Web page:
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Saturday, 20 April 2013

About Debugging Guidelines

In debugging – sometimes I got carried away with my “instinct”, although mostly it get me to the right conclusion in a short time – it is definitely too much of “black magic” to the newbies.
So my humble advice to the beginners is to think about every circuit or IC as a functional block – define the boundary yourself or from a schematic – make sense of the circuit does. To state the obvious, in a typical circuit block:
  • will have a function name in the schematic - this contains important info regarding what the block supposed to do
  • will generally has input, output, supply and control signals
identify which is which will generally give you a sense of how to debug the block
Once you know that the input/output relationship does not hold (assuming that you understand what the block supposed to do), here are some of the steps that might helps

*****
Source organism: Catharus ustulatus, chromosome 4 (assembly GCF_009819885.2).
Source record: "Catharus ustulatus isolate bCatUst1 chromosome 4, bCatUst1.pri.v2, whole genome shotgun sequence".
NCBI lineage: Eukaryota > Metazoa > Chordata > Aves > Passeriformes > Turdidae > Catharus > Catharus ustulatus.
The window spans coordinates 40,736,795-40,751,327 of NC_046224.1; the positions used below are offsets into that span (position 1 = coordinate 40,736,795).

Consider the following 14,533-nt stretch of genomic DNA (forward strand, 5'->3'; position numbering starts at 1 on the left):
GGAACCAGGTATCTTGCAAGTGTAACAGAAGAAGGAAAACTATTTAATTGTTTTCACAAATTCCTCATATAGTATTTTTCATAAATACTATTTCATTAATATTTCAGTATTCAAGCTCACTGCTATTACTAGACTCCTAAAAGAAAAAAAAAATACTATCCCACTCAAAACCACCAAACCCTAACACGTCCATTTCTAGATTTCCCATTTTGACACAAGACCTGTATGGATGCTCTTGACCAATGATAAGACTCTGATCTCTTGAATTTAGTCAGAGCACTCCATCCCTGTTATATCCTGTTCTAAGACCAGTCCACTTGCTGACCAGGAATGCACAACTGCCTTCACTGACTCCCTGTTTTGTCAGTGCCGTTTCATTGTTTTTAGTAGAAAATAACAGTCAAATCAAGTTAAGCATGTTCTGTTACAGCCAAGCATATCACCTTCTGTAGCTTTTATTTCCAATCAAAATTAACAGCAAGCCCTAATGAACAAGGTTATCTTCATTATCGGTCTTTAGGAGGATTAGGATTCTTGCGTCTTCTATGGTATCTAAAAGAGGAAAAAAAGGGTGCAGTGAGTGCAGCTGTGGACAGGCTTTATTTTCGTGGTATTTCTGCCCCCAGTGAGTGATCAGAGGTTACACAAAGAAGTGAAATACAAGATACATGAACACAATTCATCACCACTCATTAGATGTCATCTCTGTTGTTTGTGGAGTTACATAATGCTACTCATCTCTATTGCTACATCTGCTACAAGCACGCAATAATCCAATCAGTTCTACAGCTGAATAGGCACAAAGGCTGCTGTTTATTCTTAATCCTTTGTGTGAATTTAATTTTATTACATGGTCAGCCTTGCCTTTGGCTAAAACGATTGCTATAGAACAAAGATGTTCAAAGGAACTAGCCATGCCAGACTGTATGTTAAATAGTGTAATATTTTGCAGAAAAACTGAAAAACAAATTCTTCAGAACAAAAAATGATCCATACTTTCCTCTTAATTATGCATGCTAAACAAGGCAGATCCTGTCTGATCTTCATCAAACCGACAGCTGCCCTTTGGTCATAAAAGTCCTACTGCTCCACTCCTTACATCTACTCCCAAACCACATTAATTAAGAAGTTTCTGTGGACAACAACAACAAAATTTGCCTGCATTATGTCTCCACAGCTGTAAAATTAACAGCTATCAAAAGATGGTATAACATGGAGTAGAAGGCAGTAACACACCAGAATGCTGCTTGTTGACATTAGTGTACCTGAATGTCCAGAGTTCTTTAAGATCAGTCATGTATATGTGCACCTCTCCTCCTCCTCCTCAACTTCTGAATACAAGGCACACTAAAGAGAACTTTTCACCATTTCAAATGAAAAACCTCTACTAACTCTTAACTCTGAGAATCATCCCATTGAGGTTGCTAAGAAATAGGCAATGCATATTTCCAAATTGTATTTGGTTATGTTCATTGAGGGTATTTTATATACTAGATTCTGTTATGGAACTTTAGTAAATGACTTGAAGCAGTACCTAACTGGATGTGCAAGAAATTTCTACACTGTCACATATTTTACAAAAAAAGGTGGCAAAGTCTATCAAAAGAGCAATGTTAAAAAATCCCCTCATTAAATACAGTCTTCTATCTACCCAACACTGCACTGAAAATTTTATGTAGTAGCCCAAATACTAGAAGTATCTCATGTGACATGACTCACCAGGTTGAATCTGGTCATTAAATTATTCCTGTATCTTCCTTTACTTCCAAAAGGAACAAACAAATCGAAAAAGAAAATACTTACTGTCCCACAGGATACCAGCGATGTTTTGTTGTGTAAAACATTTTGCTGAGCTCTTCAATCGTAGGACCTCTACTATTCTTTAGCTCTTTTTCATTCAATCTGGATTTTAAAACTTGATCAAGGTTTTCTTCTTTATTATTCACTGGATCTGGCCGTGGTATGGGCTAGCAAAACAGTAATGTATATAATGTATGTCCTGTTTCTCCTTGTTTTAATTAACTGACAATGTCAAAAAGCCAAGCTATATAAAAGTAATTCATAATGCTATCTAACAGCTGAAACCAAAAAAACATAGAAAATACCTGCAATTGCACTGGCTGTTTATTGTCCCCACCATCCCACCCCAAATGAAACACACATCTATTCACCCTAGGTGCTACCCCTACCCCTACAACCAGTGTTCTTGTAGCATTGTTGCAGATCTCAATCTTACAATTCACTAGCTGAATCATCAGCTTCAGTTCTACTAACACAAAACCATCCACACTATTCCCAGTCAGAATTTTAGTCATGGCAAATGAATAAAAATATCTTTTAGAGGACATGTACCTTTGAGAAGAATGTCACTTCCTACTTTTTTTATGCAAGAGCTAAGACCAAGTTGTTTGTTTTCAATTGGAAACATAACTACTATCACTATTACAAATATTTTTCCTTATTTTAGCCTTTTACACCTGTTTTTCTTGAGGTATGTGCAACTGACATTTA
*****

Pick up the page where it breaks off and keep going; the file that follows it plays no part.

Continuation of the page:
1. Bias the circuit so that the block will have known state (or consider overwrite the input from a known source), use DMM to confirm all the DC pins, starting with supplies pins.
  2. Confirm the input output relationship – if it is not correct, break this block into smaller block and repeat the process (take a look at binary search debugging post:
  3. If the block is already an IC, check for part number, orientation, cold solder join, missing solder joints before “accusing” it as faulty part.
  4. remember that sometimes certain failure mode needs more than a DMM to be used (see , so if DMM cannot give you convergence, you should consider to use another instrument (depending on what this block supposed to do).
so good luck with your troubleshooting!

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